The study of history has commended itself to considerate men of all ages perhaps more generally than any branch of intellectual pursuit. Holding a middle place between mere entertainment and abstruse research, it has allured into its wide and variegated fields the curious and the reflecting of every different walk of life. And this is reasonable and easy to explain. Often has it been said, till the sentence has grown into a proverb, that “history is philosophy teaching by example.” Often have the words of the Roman orator been reiterated, that “not to know what happened before one was born, is to be always a child.” If our great statesmen could be questioned, it would be found that they have gained more concerning the principles of government from the story of former times, than from all their perusal of abstract treatises….

But to this we must add other signal and acknowledged benefits which flow from historical reading whenever pursued. It enlarges our knowledge of the world and gives new views of human manners; it lifts us above the petty circle of our city or our state and brings us into a felt relation to the great system of events; it affords a lively commentary on the happy or baneful tendencies of virtue and vice; and it displays in the most striking manner the wise and wonderful plans of Divine Providence. (1:246, 247)


He turns to Aristotle to illustrate the importance of developing early a child’s memory.

Aristotle held, as I am told by the schoolmaster, that all remembrance is owing to a physical impression made on the brain. Thus, he is enabled to account for the quickness and shortness of memory in children because the brain of the little one is soft and therefore is easily marked, but just as easily loses it. On the other hand, the brain of old men is tough and rigid, so that it neither takes nor loses an impression with facility. This theory serves to illustrate the principle that it is in early life when the memory must be chiefly disciplined. This is a most important truth in education, but very much overlooked in the pretended philosophy of education. It is important for directing us to the proper studies for our children. There are some things which we must teach them now because they cannot learn them so well hereafter; there are other things which we must teach them hereafter because they cannot learn them any better, if even so well, now. The things which children should learn young are those which exercise memory rather than reason, such as whatever concerns language and is important to remember in certain terms. All rules and forms which will be perpetually coming into play in subsequent studies or in active life should be deeply engraved upon the memory. Rules of grammar, religious catechisms, and the words of Holy Scripture are especially of this sort. And a parent is trifling with the future happiness and usefulness of a child when he allows himself to be decoyed into the absurd rule of inculcating nothing upon the memory until it can be comprehended by the understanding. (2:101-102)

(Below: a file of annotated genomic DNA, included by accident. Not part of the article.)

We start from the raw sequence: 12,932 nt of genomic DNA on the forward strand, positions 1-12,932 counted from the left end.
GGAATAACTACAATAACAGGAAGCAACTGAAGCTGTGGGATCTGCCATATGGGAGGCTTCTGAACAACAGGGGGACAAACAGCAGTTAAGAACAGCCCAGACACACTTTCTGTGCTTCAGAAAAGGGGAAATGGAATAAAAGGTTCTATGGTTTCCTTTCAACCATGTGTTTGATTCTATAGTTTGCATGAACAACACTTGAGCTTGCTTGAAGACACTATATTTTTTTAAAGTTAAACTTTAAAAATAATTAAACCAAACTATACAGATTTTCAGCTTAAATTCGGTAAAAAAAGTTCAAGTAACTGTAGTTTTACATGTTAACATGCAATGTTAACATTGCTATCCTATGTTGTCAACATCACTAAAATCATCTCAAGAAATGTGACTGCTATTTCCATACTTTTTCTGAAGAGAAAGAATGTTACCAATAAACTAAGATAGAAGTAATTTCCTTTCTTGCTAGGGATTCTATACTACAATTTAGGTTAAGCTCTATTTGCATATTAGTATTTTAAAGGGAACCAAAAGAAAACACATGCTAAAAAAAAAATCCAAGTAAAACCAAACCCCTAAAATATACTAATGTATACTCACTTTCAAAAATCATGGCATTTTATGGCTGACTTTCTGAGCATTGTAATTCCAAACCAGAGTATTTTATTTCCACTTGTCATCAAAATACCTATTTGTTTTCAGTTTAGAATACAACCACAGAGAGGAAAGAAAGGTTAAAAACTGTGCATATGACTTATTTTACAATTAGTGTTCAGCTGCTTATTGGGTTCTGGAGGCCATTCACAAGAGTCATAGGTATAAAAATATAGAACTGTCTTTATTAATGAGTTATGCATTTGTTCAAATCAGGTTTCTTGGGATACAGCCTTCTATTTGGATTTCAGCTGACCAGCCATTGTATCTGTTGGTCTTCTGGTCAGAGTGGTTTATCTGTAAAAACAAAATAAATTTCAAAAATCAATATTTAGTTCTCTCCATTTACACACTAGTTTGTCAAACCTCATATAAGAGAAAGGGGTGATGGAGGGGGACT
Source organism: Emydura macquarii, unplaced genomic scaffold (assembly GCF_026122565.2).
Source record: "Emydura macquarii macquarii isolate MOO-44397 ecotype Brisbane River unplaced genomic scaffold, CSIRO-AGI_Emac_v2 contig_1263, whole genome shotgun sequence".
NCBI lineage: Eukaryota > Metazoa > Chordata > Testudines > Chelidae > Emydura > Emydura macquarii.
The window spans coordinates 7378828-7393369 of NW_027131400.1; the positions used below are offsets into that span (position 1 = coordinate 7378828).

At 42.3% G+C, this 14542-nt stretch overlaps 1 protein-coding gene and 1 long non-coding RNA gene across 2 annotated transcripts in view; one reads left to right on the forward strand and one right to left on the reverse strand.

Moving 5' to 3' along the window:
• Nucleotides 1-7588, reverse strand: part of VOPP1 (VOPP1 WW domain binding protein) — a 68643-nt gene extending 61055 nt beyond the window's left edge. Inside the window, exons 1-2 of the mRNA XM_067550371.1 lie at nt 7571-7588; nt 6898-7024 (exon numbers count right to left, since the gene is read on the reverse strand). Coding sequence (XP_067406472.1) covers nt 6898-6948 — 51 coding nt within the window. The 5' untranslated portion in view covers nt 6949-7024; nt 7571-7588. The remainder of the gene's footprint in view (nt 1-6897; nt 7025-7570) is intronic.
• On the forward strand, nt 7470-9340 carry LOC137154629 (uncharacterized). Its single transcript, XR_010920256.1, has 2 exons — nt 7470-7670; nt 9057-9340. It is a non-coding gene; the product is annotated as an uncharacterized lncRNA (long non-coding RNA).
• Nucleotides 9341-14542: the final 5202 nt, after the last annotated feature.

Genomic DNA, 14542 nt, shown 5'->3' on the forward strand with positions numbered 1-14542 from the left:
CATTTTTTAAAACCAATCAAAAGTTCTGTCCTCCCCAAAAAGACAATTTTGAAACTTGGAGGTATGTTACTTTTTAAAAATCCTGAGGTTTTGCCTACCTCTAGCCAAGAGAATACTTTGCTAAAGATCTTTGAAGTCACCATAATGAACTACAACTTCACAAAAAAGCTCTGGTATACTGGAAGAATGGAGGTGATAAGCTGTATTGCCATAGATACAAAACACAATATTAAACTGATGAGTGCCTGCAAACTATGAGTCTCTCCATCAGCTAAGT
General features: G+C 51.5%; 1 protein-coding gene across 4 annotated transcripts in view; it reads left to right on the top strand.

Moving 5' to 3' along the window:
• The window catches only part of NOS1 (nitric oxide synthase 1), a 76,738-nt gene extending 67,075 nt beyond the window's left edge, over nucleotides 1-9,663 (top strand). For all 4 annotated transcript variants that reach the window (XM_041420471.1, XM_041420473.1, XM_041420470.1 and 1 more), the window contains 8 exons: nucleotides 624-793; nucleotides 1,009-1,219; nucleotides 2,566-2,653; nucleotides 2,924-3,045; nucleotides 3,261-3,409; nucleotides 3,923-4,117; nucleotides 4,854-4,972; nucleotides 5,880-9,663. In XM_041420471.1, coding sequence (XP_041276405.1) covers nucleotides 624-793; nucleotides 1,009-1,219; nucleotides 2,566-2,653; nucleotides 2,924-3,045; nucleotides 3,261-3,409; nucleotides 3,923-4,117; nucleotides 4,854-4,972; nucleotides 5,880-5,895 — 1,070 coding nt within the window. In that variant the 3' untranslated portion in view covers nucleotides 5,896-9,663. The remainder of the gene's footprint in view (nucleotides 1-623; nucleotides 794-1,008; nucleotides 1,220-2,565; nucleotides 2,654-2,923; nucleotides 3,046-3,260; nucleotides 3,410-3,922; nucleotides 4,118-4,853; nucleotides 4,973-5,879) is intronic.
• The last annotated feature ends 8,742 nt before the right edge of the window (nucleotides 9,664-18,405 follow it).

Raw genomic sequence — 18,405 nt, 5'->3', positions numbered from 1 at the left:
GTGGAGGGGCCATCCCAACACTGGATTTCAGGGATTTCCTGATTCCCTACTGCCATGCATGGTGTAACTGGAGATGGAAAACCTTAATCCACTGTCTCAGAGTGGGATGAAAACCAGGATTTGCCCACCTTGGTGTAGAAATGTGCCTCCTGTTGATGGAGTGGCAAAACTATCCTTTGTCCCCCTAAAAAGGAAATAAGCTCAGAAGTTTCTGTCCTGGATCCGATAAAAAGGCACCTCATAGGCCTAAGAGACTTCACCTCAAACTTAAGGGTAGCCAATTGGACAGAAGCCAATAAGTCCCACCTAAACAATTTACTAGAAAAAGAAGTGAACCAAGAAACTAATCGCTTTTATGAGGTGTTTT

On the importance of having virtue, industry, and a sense of the common good for there to be true liberty.

The upshot of the matter is this—people should be taught from their cradles what true freedom is and how it is to be maintained; how it differs from lawlessness and misrule and how closely it is connected with popular virtue. The boy at school and in the shop should be taught that nothing can be done without order; that there can be no order without law; that all law demands obedience; and that in such obedience to rightful authority there is nothing which either injures or degrades. The apprentice and the journeyman would learn that if a single pin of the social machine is loosened, it is like loosening the pin of a steam-engine and wherever disorganization may begin it will never stop till it ruins those who have begun it. When public disorders, civil broils, and revolutionary violence have entered, the very class of persons who always bear the worst of the tempest is that for whose benefit I am writing–the honest, temperate, home-loving, industrious, frugal working-men. (2:134).